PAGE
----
In Negro Building: Black Americans in the World of Fairs and Museums, Wilson’s discussion of public space and the black counterpublic sphere, asks what it means for “…black Americans to claim a physical space in the nation’s symbolic cultural landscape and a symbolic space in the nation’s historical consciousness, two spheres in which their presence and contributions have been calculatingly rendered invisible and abject for over two centuries?” (Negro Building, 3). To begin to answer this question, Wilson covers select events and institutions in the United States after Reconstruction through the 1960’s, each contributing to a deeper understanding of a more inclusive American historical narrative. Whether it be the great world’s fairs’ Negro Buildings that were first erected in 1895 or the Emancipation expositions that began in the early twentieth century, Wilson’s exposition of black Americans working to change their public representation through exhibition, recontextualizes the current interest in commemorative Black space as part of a winding and complex American story. Wilson explains further, “In the long term this unique social space for critical historical reflection will in turn project a vision of the collective future for all American citizens” (18). Negro Building: Black Americans in the World of Fairs and Museums was a finalist for the John Hope Franklin Prize from the American Studies Association.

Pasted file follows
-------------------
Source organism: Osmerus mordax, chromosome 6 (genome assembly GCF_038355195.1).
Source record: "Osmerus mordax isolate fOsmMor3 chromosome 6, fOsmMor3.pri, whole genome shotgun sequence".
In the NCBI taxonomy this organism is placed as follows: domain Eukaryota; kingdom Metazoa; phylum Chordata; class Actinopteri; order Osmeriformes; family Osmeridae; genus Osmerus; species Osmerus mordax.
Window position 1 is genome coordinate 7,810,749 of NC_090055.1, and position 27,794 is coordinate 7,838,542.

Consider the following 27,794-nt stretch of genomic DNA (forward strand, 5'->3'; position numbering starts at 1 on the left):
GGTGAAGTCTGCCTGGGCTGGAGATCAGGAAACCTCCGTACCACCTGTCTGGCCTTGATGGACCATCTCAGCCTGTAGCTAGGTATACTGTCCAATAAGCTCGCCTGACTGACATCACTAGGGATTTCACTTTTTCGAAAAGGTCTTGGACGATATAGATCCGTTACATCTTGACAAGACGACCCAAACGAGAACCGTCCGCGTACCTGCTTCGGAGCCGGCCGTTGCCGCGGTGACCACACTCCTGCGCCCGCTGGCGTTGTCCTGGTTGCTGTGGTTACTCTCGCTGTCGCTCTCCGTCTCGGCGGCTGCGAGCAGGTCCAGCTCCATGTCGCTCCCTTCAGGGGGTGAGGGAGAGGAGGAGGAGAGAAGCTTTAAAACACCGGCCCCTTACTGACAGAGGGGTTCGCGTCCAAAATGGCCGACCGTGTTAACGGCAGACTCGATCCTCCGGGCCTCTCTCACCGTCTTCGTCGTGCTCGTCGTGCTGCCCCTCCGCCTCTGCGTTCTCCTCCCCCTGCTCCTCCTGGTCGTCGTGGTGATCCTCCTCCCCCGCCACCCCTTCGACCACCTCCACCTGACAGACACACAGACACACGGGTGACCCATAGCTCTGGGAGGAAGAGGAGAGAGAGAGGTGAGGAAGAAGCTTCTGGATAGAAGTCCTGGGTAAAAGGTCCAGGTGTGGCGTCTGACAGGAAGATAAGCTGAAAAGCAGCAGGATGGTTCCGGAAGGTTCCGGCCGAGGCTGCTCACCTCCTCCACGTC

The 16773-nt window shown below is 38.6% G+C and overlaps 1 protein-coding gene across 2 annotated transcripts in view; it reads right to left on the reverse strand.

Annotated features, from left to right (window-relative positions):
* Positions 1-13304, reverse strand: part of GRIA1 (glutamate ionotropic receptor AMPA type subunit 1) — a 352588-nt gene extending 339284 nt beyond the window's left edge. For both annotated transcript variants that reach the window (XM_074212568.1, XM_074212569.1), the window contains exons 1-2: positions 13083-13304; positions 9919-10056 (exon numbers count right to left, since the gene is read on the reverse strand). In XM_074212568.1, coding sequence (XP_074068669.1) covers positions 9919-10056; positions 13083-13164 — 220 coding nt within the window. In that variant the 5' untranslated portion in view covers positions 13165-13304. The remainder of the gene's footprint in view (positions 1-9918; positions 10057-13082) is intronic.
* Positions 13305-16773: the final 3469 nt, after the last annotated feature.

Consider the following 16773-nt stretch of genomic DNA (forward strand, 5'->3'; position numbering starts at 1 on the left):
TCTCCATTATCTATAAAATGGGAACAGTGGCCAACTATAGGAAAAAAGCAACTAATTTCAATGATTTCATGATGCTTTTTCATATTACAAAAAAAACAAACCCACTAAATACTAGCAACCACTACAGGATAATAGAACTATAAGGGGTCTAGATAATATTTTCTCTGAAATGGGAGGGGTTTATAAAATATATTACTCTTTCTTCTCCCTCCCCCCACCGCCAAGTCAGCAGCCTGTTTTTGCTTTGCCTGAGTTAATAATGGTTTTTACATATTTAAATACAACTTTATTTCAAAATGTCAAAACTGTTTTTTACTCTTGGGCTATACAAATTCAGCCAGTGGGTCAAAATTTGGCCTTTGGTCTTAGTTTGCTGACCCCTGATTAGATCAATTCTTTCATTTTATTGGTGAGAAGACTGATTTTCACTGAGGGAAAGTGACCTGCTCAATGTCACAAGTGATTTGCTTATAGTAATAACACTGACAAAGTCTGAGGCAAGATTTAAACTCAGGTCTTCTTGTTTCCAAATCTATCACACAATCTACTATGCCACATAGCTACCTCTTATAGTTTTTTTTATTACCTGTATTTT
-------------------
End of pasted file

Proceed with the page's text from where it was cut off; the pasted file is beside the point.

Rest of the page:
Wilson is also the author of, Begin with the Past: Building the National Museum of African American History and Culture which details the history behind the National Museum of African American History and Culture, beginning with the post-Civil-War call for commemorative institutions for African Americans, and ends with an exploration of different exhibitions in the new museum. Her essays have appeared in publications like David Adjaye: Form, Heft, Material, Row: Trajectories Through the Shotgun House, and Entry Points: The Vera List Center Field Guide on Art and Social Justice No. 1. Wilson’s objects and larger installations have been displayed at The Wexner Center for the Arts, the Cooper Hewitt National Design Museum’s Triennial, the Storefront for Art and Architecture, and SF Cameraworks. Her project with Paul Kariouk, The (Away) Station, has been acquired by SFMoMA for their collection. As collaborator, Wilson has been recognized as a finalist for significant competitions including Manhattan’s African Burial Ground Memorial with Kariouk, as well as the Smithsonian’s National Museum for African American History and Culture, where she worked as cultural consultant for Diller Scofido + Renfro.
Mabel O. Wilson studied Architecture at the University of Virginia, earning her Bachelor of Science in 1985. Wilson completed her Master’s of Architecture at Columbia University’s GSAPP and has a Ph.D. in American Studies from New York University’s Graduate School of Arts and Sciences. In 2011, United States Artists recognized Wilson as a Ford Fellow in architecture and design.